I for one am getting sick and tired of being told that you can’t teach creative writing, that there is no reliable pedagogy for it, that the most you can do is provide people with a space and a time to workshop their material and allow them to get better over time.
I say codswallop.
True, you can’t teach talent and you can’t teach inspiration. And yes, the workshop—providing time and place for closed circuit feedback—is an essential component to teaching emerging writers to hone their craft. And true, the only real way to get better as a writer is to write. And to read. And to write some more. But that does not mean there is no pedagogy for the field, or, rather, that the only way to teach writing is to get people to write stories or what-have-you, pass them around, and receive comments back on what worked and what didn’t. I will defend workshopping to the nines, but frankly workshopping is only half of teaching creative writing. The golden rule to learn to write is to write but that says nothing about what to write or how to write it.
You can’t teach someone to be a good writer per se, but you can teach people, or rather train people, to regularly access the creative side of their brain. You’d think this would come eventually as you write more and more stories (however failed those stories may be), but this is not always the case.
My creative thesis (and the vast majority of my short fiction prior to it) has been kicking my ass! And after weeks of beating my head against the thesis, I finally understand why. I think too much! There is a difference between thinking and creating—a fundamental one in fact. I thought any time you engage in mental activity you are thinking. This is not true anymore than any time you are moving you are necessarily swimming. I just thought writing (the act of composing language) was simply always the same kind of writing which inevitably used thinking, mostly because years of school has taught, has trained, me to write critically, to think, or rather to make logical or symbolic connections between ideas in varying ranges of complexity, judging merits and assessing application value—how good is this and what does it do for us as a society. No wonder my fiction kept stalling out, if it ever got started in the first place. Every time I put something down I would never see it as good enough. I’d crush it before it had a chance to grow.
Thoughts like that’s lame or that’s stupid or who would want to read that would be common for me. After two or three of those babies your line of thinking … no your line of creating is shot and then the blank page will stare you down. In a staring contest, the blank page always wins. You have to build momentum, which doesn’t really happen, in my experience, when you think. Thinking is like building—a piece at a time until you have a structure that works for an essay or argument because you are not aiming, in the back of your mind, for someone to like it or identify with it. You are aiming for it to stand up against the elements of counter-argument. But when you are making something creative, you want to touch people, or anger them, or insert emotional response here. A creative piece is organic, and thus does not form one piece after the other but rather grows. If you stop the growth every five seconds and pick a leaf off, dude, your plant is going to go heels up.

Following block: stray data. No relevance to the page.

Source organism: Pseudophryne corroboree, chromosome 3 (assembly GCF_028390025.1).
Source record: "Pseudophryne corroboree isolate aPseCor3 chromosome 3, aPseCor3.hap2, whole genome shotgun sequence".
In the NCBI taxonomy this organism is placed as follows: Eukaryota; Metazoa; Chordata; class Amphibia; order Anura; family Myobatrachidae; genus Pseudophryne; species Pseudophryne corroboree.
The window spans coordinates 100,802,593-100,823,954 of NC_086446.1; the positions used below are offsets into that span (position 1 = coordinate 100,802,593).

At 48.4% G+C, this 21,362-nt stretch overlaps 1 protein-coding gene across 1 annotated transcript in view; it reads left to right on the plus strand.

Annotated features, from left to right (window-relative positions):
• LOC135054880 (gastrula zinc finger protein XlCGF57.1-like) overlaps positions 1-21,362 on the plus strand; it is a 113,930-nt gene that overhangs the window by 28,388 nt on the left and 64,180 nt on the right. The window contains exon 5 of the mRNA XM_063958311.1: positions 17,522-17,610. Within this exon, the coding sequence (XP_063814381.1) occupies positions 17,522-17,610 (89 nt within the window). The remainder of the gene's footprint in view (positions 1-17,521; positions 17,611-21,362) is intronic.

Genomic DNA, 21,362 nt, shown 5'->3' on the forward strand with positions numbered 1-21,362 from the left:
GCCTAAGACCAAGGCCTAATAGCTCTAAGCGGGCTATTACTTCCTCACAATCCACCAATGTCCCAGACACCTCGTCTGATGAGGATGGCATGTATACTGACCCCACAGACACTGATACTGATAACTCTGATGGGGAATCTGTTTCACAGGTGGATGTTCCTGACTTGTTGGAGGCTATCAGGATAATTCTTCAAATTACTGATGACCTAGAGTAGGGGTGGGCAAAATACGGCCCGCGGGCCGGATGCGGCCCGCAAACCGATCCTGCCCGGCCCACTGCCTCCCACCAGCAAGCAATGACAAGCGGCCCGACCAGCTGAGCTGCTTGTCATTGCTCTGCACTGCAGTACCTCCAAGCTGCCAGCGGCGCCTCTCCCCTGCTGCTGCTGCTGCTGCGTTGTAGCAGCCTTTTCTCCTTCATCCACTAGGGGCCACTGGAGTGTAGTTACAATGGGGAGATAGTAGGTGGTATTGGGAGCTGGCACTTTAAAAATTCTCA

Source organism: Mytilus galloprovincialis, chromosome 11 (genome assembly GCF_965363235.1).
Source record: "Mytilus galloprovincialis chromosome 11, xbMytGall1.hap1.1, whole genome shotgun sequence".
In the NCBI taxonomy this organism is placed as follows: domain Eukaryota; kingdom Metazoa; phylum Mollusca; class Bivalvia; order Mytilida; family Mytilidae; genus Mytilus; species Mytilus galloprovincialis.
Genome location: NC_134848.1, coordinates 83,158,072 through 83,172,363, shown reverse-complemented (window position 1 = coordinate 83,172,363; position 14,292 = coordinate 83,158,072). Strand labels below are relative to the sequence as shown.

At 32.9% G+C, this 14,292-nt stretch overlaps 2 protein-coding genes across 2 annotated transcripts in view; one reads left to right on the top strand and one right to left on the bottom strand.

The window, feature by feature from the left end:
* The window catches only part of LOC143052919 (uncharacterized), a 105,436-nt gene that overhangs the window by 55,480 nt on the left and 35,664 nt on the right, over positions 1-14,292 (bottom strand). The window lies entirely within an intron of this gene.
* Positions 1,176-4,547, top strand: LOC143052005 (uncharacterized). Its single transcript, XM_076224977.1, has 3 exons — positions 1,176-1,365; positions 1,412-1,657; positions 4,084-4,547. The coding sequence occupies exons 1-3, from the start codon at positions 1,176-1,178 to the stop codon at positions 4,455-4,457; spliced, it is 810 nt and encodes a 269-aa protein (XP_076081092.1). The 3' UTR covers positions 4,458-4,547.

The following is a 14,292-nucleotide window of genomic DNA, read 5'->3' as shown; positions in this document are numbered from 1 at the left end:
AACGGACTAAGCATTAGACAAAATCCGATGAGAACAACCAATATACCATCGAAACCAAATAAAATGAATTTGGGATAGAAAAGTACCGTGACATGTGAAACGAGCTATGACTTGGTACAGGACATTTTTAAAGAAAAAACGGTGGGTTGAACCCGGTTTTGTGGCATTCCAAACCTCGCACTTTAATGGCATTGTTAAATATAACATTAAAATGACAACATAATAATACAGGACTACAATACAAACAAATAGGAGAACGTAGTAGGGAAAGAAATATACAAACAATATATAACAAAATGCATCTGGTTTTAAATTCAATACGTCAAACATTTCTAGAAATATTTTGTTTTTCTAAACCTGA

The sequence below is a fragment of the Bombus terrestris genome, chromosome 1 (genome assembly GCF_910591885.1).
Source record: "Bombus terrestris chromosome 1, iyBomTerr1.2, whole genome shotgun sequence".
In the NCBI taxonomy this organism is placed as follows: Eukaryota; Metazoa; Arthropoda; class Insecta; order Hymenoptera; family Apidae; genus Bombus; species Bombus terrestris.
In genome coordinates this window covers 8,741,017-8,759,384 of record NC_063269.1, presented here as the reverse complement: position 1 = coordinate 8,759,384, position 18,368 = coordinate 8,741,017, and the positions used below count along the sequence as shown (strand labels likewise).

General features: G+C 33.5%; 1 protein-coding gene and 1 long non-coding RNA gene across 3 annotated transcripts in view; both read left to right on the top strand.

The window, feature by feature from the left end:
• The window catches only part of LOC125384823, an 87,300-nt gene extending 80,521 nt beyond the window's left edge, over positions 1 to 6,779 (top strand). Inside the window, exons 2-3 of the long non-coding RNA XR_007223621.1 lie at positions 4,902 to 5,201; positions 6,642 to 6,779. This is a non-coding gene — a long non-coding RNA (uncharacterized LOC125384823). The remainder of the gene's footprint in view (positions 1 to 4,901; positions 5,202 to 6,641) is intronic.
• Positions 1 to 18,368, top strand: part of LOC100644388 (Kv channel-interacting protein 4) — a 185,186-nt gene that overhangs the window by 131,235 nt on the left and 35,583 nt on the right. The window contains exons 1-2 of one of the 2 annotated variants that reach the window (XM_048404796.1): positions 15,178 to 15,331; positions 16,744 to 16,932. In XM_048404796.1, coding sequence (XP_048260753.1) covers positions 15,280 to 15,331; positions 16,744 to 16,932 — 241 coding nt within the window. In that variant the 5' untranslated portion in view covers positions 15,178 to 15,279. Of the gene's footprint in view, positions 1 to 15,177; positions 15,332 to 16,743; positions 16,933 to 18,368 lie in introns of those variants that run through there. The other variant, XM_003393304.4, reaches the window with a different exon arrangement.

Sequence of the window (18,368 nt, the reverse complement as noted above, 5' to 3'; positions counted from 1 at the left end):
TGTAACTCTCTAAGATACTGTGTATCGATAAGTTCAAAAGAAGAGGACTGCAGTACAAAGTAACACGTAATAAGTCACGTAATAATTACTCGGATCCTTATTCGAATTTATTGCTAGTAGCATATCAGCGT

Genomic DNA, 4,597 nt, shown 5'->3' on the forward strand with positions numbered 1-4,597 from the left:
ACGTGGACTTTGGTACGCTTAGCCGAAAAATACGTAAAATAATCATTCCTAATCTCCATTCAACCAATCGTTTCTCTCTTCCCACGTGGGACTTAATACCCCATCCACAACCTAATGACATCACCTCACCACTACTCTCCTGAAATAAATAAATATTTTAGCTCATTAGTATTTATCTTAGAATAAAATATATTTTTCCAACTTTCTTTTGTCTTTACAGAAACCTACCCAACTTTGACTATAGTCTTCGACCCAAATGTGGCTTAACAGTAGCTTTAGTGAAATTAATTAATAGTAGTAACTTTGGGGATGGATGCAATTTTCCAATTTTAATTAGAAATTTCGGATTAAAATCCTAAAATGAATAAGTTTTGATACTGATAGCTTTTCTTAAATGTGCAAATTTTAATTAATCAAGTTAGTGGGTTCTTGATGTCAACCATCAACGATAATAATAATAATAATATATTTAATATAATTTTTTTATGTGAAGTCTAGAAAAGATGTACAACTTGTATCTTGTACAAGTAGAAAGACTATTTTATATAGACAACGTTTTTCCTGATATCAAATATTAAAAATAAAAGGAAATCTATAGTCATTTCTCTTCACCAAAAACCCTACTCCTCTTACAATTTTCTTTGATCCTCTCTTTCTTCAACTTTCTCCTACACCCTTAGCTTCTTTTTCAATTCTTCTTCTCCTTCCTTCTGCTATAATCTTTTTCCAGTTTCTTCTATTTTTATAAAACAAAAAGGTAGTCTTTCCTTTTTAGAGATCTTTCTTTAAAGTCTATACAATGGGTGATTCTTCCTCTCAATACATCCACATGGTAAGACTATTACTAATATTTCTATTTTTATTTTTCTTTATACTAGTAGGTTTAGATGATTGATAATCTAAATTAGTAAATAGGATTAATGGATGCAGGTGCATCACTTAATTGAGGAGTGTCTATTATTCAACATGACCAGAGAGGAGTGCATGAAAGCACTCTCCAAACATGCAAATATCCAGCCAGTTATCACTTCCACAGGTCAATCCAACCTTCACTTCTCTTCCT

What I see now is that I was editing as I went either consciously—that’s too melodramatic, Matt—or unconsciously—that’s stupid. Editing as you go is thinking. Creating should feel like the ideas aren’t even yours, like they are arriving for you from somewhere else and you are just writing them down as they come. The moment you start up with what happens next or, even worse, where do I want to go with this you aren’t creating, you are plotting, and that way there be monsters—clunky, artificial-sounding ones. Of course, this is all semantics—even while in the creation zone you have a direction you want to go with your, art, obviously but the point is that question-of-direction should never really form as actual words in your mind. It sounds very The Matrix or The Empire Strikes Back—don’t think you are, know you are—but that pseudo-leap-of-faith is the essence of creativity—don’t plan where your art will go, go where your art will go. And if you are like me, used to thinking critically rather than creating, creating something will be exhausting. I am talking major exam headache after only an hour of writing. So, we’ve got to train your brain up! Which, after a long ramble, brings us to pedagogy.
I stress again that work-shopping is essential, but that does not mean instruction is without merit. In fact, assignments (rather than just write me a story) and instructions are the other half of teaching creative writing. What is any education but a series of broken down drills to teach someone individual skills so that at some time in their life they have a cache of abilities to call upon to achieve a goal. Creativity is the same. You cannot be taught to be a good writer, but you can be taught to compose language and you can train yourself to use creativity rather than critical faculties.